By Francis M. Smith
When you seek injury compensation from a party that harmed you, your attorney's efforts will likely to be a demand for settlement- either in a demand letter or made during a telephone conversation between the adjuster and your attorney. This is an important step, as it lays out the strongest arguments in support of your claim and puts forward the opening sally in your negotiation efforts. Generally, an insurance adjuster will contact your attorney after receiving your demand, describing what he or she perceives to be the weaknesses in your case, and negotiations proceed from that point onward. But what happens when you've done everything to cooperate with your attorney, you have followed your doctor's orders, proper documentation has been sent to the insurance carrier, and a demand for resolution has been made – which is then completely ignored by the insurance company? The hardest response to prepare for is no response at all.
If your attorney's demand is met with a wall of silence, it may signal a flat denial on the insurer's part that any liability or wrongdoing exists, or that they are entirely unwilling even to compromise enough to begin negotiating. They may also simply be trying to stall you; if you do not have an attorney, many injured plaintiffs, have more than enough to worry about in the aftermath of their accidents that sometimes “ignore them and they'll go away” is a viable tactic for insurance companies.
If more than two weeks pass without a response - letter, telephone call, or even an email from the insurance provider involved in your case, then it's time to talk with your attorney about your next steps. You may be inclined to give the insurance adjuster the benefit of the doubt, but after two weeks, it doesn't matter how swamped with other claims, on vacation, or out sick with pneumonia the adjuster assigned to your case is – someone in that office should have responded saying that the company is investigating your claim and will be in touch. If they haven't, you should interpret this as a willful choice to ignore your claim and your attorney and proceed accordingly.
The settlement negotiation process is generally an effort to avoid the time, money, and risk associated with bringing a case to court, for both sides of a claim. Filing suit has to happen when negotiations have broken down and reaching a mutually-acceptable settlement appears impossible. If the insurance provider fails to respond to a demand, the negotiation process has failed straight out of the gate. You should speak with your attorney about whether pursuing litigation is worth the time and expense. Most personal injury lawyers work on contingency, accepting a percentage of the eventual settlement total as their fee, but there are other costs associated with pursuing a lawsuit, and no guarantee that your efforts will pay off anytime soon. Still, if your injury damages are significant, filing a lawsuit may be your only chance of real medical or financial recovery. In decades past, most personal injury attorneys will agree, most claims for injury- in my experience 70% or so- were settled without a lawsuit being filed. Even now, most estimate that 97 or 98% of all lawsuits filed are settled, not tried to a jury, but there is delay and expense involved.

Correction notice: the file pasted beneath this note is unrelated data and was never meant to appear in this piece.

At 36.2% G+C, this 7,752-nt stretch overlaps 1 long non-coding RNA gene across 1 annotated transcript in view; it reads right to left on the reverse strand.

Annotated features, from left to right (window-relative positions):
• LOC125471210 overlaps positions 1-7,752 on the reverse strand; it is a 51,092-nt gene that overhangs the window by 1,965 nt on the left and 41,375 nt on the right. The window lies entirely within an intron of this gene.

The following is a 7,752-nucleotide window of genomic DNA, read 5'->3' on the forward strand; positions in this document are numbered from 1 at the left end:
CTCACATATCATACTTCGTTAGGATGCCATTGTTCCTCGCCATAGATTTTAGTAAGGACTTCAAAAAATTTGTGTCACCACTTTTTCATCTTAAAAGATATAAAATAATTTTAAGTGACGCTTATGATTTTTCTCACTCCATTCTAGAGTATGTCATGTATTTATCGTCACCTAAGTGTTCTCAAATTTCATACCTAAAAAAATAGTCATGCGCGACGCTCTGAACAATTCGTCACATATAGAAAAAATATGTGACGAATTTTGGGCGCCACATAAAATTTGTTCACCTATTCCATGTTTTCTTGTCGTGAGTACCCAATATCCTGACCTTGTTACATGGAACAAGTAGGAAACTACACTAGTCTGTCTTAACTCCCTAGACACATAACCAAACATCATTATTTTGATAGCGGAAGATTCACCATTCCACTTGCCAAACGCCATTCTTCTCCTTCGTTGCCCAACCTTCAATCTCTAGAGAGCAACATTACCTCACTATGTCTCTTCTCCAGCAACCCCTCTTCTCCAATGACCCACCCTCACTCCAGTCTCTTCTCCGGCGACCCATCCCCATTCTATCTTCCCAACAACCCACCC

If you decide to go forward with your lawsuit, your attorney will determine what court has jurisdiction and will draft your Complaint. A Complaint is a legal document filed with the court that outlines all the relevant facts involved in your case and clearly states the cause of action that you are pursuing against the party responsible for your injuries. Your Complaint will include the circumstances of your injuries, the parties are involved and how they are connected to your claim, the legal principles underlying your demand for compensation, and what form of remedy you are seeking for your injuries – this last in some states, but not NJ, may include the specific dollar value of your damages. Remember that filing a lawsuit generally involves paying a filing fee to the court, (in NJ presently $250) and in most states several hundred dollars.
Once your lawsuit is in motion, the insurance company no longer has the luxury of ignoring you, unless it has found some justification for denying coverage to the policy-holder who you're suing. The first stage in a lawsuit after the paperwork is filed with the court is called the discovery process. During this phase, both sides gather information about the details of the case to build their arguments. Interrogatories (a 25 cent legal term for written questions) will be answered, requests for documents will be made and supplied, and depositions of the parties (questioning under oath of you and the defendant)are taken during this time. In NJ the first phase of discovery in a personal injury lawsuit is 300 days- 10 months- and that time period is usually extended to more than a year, sometimes, depending on the magnitude of the injuries, or complications in the liability theory of your attorney, much longer.
Once your lawsuit is in motion, you may find the insurance company is suddenly more willing to negotiate, especially if you have a strong case and the insurance carrier's coverage is limited, as it is in many auto collision cases. It's still possible - actually probable- to reach a settlement before a jury trial is undertaken- as long as you have a liability case that is well grounded and adequate proofs of your injuries (that is your attorney's job to produce). In larger cases involving very serious injury, mediation by a neutral legal professional (many times a retired judge) may produce results where traditional settlement negotiation had failed. If all else fails, the jury decides.
If you or a loved one have been injured in a serious accident, please contact me or call me at 908-233-5800 for a free consultation.